What the research should be doing is finding an explanation for the speed of the car, or the level of productivity. It is not sufficient to find a variable which correlates with productivity. Correlation does not prove causation. What we need is a comprehensive account which explains all (or most) of any productivity differences. Most of the difference has to be explained: low r-square bivariate cross-national comparisons does not count as useful explanations. At best they are suggestive.
What is needed instead of tautologies is the addition of theories which may be wrong and can be empirically tested.
That is why multi-factor productivity is not a tautology in the way that, say, average labour productivity is. To calculate it, one has to add in a neoclassical pricing assumption. Whether the assumption is correct is a matter for reflection. Experience shows that the choice of weightings for the contribution of capital and labour does not matter much. I worry though that the weightings may change over time and that the MFP with fixed weights may be misleading.
In any case, as Bob Solow understood right at the beginning, MFP is a residual; it is what has not been explained, after growth of capital and labour has been allowed for. Tommy Balogh and Paul Streeten provocatively suggested that it be called the ‘coefficient of ignorance’. When someone argues that MFP should be increased, they are usually advocating we should increase the coefficient of ignorance. Sometimes I think New Zealand is well placed to do that.
The obvious research strategy is to reduce the coefficient of ignorance. For instance rather than numbers of workers we might use hours worked and allow for the increasing quality of the workers. That makes some progress, but it still leaves a very large residual.
What I think is happening, is that the approach is crudely measuring technological change. I’ve written in a number of places about this and so I wont go through that here. But if one really thinks technology is important, one cant simply assume that knowing MFP is enough, or that because technology is a good thing, we dont have to think about it carefully.
Aggregate technology is not a very productive notion, and we have to think about it in more microeconomic terms. Practically that means sectors, although we may have to go below them to processes and products. Otherwise, the aggregate accounts of the growth process are going to be almost entirely tautologous.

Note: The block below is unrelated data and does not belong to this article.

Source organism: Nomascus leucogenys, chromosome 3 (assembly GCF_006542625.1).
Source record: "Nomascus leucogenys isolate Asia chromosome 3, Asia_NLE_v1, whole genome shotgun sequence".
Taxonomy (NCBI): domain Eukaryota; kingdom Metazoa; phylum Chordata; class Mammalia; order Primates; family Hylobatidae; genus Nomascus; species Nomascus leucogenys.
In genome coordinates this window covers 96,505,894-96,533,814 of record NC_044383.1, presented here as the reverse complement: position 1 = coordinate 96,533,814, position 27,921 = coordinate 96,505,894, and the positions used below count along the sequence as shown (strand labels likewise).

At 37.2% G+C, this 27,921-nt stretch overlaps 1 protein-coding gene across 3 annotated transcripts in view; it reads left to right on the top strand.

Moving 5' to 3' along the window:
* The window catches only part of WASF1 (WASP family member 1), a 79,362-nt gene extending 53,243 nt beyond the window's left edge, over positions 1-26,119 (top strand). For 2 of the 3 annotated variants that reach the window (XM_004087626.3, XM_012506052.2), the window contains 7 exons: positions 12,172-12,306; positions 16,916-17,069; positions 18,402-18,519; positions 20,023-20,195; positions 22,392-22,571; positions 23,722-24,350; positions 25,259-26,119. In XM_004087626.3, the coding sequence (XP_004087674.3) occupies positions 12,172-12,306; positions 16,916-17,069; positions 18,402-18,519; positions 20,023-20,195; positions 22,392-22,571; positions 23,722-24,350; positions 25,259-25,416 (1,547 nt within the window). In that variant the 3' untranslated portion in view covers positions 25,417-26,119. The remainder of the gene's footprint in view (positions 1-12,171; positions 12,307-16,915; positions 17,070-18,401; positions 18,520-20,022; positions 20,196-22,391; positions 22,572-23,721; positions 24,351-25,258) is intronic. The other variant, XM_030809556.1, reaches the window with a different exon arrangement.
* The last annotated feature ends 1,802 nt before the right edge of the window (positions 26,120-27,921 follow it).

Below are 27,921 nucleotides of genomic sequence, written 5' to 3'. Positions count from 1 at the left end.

The Mason-Osborne Research
I want to illustrate some of these issues by considering the paper by Geoff Mason and Matthew Osborne on Productivity, Capital Intensity and Labour Quality at Sector Level in New Zealand and the UK. (Treasury Working Paper 07/01). They compared the British and New Zealand productivity performances for 19 market sectors. (The have little to say about the non-market sector.) This requires pricing each sector’s outputs and inputs in common prices.
Table 1: Productivity Comparisons for Market Sectors
From Mason & Osborne (2007) Tables 5, 7, 10 (KLP constructed from Tables 5 and 7)
Table 1 shows some of their results. Before commenting on its implications, – and as I counselled earlier – we need to consider the accuracy of the data.
International data comparisons are always difficult, but this study also depends upon the assumption that the ratio of value-added to output is the same in New Zealand and Britain for each sector. To be certain, that requires that composition of the sectors are the same, whereas often they are not. There is not a lot of armaments production in New Zealand’s machinery and equipment manufacturing industry; New Zealand’s electricity power generation is more hydro and less thermal than Britain’s.
Moreover the prices of the inputs relative to the outputs have to be the same. Because of different real exchange rates, this assumption seems unlikely for import inputs.
Some might argue that these problems are so large that the data is of little value, but that would be equally true for estimates of aggregate national productivity. Instead proceed with caution.
Focusing on the ‘multi-factor-productivity’ measure, which is adjusted for capital, labour and the quality of the labour force, one is struck by the enormous variation in the relative productivities. It is almost five times between the 38% relativity of the printing, publishing and recorded media sector, and the 180% of the mining sector. Even if the ratio were half that, there remains a salutary implication for aggregate productivity studies. It appears that different sectors perform at different rates of efficiency. Presumably our explanation of overall performance – and, indeed, any policy conclusions that might be drawn – needs to take these differences into account.
We have to be careful when we focus on particular sectors. The relative productivity differences may reflect measurement problems. One of the lessons – research questions – is that three sectors, construction, total distribution (transport, communication and distribution1 ) and manufacturing seem to be sufficiently problematic and large enough to be important in New Zealand’s overall productivity performance.